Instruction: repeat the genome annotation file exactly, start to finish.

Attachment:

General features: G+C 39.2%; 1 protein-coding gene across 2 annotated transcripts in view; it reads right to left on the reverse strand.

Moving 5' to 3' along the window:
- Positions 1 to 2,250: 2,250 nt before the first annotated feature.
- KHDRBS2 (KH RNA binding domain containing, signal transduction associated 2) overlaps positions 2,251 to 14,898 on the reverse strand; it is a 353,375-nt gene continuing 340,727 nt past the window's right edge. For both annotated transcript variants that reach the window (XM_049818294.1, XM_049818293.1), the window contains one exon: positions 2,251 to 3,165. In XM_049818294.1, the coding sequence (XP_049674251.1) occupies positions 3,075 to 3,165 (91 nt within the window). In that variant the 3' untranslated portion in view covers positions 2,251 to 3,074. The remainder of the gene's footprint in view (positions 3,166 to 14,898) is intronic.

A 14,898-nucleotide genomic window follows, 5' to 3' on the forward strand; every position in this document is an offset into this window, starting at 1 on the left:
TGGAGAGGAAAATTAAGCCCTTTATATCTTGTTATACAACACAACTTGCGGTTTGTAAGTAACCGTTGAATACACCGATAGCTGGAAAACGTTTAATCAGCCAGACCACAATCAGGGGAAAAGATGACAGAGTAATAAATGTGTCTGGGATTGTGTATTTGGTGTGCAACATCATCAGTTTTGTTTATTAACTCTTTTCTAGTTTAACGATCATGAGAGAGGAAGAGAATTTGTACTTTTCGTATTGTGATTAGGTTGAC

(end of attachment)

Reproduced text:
General features: G+C 39.2%; 1 protein-coding gene across 2 annotated transcripts in view; it reads right to left on the reverse strand.

Moving 5' to 3' along the window:
- Positions 1 to 2,250: 2,250 nt before the first annotated feature.
- KHDRBS2 (KH RNA binding domain containing, signal transduction associated 2) overlaps positions 2,251 to 14,898 on the reverse strand; it is a 353,375-nt gene continuing 340,727 nt past the window's right edge. For both annotated transcript variants that reach the window (XM_049818294.1, XM_049818293.1), the window contains one exon: positions 2,251 to 3,165. In XM_049818294.1, the coding sequence (XP_049674251.1) occupies positions 3,075 to 3,165 (91 nt within the window). In that variant the 3' untranslated portion in view covers positions 2,251 to 3,074. The remainder of the gene's footprint in view (positions 3,166 to 14,898) is intronic.

A 14,898-nucleotide genomic window follows, 5' to 3' on the forward strand; every position in this document is an offset into this window, starting at 1 on the left:
TGGAGAGGAAAATTAAGCCCTTTATATCTTGTTATACAACACAACTTGCGGTTTGTAAGTAACCGTTGAATACACCGATAGCTGGAAAACGTTTAATCAGCCAGACCACAATCAGGGGAAAAGATGACAGAGTAATAAATGTGTCTGGGATTGTGTATTTGGTGTGCAACATCATCAGTTTTGTTTATTAACTCTTTTCTAGTTTAACGATCATGAGAGAGGAAGAGAATTTGTACTTTTCGTATTGTGATTAGGTTGAC